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Judge Doty rules in favor of NFLPA

TAGs: cba, Judge David Doty, NFL, NFLPA

Not since LeBron James made The Decision last summer, has one single decision made such a huge impact on a sport, that was until Judge David Doty rendered his ruling. Judge David Doty ruled in favour of the NFLPA, regarding claims that the NFL negotiated television contract extensions that were designed as “lockout insurance” as opposed to growing Total Revenues.

Taken directly from the court files of Doty’s Decision:

The NFL players alleged that the NFL had violated the SSA by ignoring the obligation to act in good faith and use best efforts to maximize total revenues for both the NFL and the Players for each SSA playing season. In this appeal, the court must, in considering the special master’s opinion, determine (1) what the SSA requires of the parties; and (2) whether the NFL violated the SSA when it extended and renegotiated broadcast contracts with DirecTV, CBS, FOX, NBC and ESPN (collectively, broadcasters).

This was the decision we were all waiting on. Essentially, with those renegotiated TV contracts the owners had bought themselves a $4 billion insurance policy should a lockout take place. It was a calculated, planned and deliberate move.

On May 20, 2008, the NFL opted out of the final two years of the current CBA and SSA because, among other reasons, it believed that the current agreement “does not adequately recognize the costs of generating the revenues of which the players receive the largest share,” and other elements of the deal “simply are not working.”

From a legal standpoint, all contracts are supposed to be made in good faith, both parties enter into them with that assumption, that is a legal principle of entering into a contractual agreement. With that in mind, it sheds a little more light on Judge David Doty’s line of reasoning for this case.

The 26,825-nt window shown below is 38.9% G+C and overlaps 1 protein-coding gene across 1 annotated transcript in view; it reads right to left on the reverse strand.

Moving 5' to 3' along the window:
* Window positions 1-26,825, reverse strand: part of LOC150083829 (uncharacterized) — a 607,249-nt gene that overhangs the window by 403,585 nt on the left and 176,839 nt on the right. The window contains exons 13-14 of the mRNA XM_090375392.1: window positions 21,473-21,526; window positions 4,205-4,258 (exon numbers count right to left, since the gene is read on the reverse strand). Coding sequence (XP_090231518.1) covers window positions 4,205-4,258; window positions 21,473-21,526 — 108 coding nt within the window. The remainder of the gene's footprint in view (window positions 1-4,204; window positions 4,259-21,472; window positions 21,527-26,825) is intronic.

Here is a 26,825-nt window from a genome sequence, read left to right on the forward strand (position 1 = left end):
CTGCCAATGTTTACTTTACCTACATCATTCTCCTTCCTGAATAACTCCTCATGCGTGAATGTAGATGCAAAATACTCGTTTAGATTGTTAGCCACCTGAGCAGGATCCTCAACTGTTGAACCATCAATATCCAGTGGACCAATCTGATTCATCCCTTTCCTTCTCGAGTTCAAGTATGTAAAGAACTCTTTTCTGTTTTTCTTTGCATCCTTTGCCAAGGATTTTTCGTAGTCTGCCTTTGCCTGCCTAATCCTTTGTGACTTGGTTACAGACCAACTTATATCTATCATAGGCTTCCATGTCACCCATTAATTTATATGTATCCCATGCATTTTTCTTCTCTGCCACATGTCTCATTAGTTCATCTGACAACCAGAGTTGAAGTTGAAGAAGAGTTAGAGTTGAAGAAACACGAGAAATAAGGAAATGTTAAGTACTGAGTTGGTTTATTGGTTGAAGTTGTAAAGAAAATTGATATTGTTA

The NFL had argued that the SSA 4 does not require it to act in good faith in 2011 or subsequent seasons, that lockouts are recognized bargaining tools and that it is entitled to maximize its post-SSA leverage.
The court agreed with that.

However, under the terms of the SSA, the NFL is not entitled to obtain leverage by renegotiating shared revenue contracts, during the SSA, to generate post-SSA leverage and revenue to advance its own interests and harm the interests of the Players. Here, the NFL renegotiated the broadcast contracts to benefit its exclusive interest at the expense of, and contrary to, the joint interests of the NFL and the Players. This conduct constitutes “a design … to seek an unconscionable advantage” and is inconsistent with good faith.

That’s how Judge David Doty saw it, but the question is, what happens next? This is by no means a resolved deal. Really all this means is that there will actually be negotiations instead of the NFL sitting at the bargaining table with their middle fingers in the air.

Judge Doty’s actual ruling is as follows:
1. The court adopts the special master’s “recommendations for relief” paragraphs 1 and 2, see Op. 47, as there is no objection to these findings and recommendations before the court;

2. The court overrules the special master’s findings as to the NFL’s breach of the SSA relating to its contracts with DirecTV, CBS, FOX, NBC, and ESPN, and holds that the NFL breached the SSA as to those contracts; and

3. The court orders that a hearing be held concerning relief to be granted to the Players arising from the NFL’s breach of the SSA. The hearing shall consider the award of both money damages and equitable relief, including injunction. District of Minnesota Local Rule 7.1(b)

Without question, it’s a huge victory for the players, and it paints a very poor picture of the NFL considering that they had clearly planned to lockout the players years ago. If Judge Doty were to rule in favour of an injunction, it may stall a protracted work stoppage after the current CBA in the NFL expires at midnight on 4 March 2011.

So this isn’t over. Sure the players have won a major battle, but there’s still a war to be fought here, it just seems that it’s now on a more level playing field.

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